December 30, 2003 - Personal Web Site: Natalie Teske in the Peace Corps in Nepal

Peace Corps Online: Directory: Nepal: Peace Corps Nepal : The Peace Corps in Nepal: December 30, 2003 - Personal Web Site: Natalie Teske in the Peace Corps in Nepal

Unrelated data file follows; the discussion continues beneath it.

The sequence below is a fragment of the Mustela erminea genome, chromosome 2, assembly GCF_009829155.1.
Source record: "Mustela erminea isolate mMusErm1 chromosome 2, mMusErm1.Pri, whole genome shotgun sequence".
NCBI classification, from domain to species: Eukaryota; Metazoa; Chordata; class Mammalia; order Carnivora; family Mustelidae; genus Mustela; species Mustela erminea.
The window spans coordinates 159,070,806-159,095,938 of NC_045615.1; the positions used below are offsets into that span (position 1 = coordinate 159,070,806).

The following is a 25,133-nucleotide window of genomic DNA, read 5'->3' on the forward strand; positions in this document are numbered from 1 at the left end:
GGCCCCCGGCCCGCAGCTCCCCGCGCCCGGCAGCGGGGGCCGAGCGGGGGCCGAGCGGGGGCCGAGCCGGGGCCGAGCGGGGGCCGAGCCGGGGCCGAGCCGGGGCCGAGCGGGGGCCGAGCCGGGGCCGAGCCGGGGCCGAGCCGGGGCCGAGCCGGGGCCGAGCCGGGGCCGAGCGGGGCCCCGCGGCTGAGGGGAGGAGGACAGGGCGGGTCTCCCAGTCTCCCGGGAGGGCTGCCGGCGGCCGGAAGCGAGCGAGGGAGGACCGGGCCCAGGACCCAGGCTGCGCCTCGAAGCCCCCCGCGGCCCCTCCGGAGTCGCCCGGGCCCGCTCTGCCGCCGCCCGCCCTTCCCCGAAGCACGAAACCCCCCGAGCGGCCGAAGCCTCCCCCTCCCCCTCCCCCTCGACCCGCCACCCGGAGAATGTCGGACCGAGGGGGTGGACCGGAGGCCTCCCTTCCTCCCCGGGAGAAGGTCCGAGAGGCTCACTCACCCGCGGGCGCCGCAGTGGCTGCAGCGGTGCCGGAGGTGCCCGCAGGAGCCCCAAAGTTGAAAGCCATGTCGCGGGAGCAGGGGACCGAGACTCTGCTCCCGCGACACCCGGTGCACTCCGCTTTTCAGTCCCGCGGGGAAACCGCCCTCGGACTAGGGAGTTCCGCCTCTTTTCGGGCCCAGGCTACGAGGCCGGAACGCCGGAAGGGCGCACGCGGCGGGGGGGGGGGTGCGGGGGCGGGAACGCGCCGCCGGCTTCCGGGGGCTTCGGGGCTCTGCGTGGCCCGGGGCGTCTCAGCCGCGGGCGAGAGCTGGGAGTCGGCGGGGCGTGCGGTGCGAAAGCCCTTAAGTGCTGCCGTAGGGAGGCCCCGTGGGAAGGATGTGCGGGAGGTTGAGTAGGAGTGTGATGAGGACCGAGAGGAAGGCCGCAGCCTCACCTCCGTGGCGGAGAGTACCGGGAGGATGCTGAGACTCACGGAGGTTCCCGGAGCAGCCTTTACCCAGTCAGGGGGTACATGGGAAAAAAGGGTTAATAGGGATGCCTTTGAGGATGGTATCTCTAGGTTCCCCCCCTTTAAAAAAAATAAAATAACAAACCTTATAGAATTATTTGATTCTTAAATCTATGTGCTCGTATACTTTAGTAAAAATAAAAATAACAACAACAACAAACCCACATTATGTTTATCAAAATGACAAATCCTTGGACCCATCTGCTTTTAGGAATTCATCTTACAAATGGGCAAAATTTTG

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Natalie Teske in the Peace Corps in Nepal

Natalie Teske in the Peace Corps in Nepal

Hello everyone,